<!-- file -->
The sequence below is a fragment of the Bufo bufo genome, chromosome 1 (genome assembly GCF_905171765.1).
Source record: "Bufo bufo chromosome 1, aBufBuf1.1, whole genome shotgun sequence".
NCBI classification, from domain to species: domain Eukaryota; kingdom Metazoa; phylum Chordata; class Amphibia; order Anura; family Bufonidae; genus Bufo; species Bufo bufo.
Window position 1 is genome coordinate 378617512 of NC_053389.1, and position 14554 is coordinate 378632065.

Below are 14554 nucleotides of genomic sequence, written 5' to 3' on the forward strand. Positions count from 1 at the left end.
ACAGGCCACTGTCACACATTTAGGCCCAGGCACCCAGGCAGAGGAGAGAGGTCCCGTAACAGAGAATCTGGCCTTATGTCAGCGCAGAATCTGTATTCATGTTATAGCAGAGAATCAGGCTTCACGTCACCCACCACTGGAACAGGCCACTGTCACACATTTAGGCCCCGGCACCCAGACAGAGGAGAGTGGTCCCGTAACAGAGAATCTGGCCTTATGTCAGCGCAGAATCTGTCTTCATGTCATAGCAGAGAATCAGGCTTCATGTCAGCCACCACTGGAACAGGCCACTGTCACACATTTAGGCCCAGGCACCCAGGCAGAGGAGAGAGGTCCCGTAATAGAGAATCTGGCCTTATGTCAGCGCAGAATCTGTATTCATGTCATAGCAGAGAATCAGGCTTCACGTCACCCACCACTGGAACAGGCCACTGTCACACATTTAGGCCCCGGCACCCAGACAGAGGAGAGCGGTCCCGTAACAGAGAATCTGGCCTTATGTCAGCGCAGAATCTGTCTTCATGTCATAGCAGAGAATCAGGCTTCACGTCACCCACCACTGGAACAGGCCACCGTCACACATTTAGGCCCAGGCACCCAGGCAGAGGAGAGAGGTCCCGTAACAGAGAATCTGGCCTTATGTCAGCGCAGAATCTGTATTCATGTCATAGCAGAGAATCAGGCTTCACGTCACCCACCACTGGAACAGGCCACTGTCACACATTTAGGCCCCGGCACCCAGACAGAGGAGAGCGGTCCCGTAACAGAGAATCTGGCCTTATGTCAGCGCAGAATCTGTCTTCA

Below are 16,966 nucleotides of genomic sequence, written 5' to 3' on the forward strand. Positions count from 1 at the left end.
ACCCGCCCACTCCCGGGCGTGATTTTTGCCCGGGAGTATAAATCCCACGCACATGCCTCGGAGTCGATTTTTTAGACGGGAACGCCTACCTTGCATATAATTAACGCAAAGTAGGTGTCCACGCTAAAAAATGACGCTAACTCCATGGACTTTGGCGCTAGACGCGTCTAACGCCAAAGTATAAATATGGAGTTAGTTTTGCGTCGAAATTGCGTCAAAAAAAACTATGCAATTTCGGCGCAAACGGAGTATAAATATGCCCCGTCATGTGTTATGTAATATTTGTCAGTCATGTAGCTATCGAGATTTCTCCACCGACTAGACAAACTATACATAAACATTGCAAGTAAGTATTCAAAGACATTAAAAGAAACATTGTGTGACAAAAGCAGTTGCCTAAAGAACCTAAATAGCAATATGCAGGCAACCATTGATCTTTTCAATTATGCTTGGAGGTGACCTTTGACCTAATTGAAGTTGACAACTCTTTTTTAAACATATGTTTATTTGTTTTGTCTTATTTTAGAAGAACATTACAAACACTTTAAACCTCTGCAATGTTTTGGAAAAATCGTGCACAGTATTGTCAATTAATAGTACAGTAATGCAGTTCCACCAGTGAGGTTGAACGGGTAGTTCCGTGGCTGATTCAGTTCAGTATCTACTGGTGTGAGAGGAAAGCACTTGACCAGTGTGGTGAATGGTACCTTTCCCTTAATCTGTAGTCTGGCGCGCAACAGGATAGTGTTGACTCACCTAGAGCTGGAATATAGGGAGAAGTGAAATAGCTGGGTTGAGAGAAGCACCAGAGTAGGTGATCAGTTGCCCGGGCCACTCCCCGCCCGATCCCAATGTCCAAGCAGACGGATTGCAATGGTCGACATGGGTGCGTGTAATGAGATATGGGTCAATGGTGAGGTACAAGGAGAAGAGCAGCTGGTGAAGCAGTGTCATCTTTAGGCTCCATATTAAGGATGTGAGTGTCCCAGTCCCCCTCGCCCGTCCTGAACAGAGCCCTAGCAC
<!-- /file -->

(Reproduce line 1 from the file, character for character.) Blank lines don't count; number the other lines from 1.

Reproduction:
The sequence below is a fragment of the Bufo bufo genome, chromosome 1 (genome assembly GCF_905171765.1).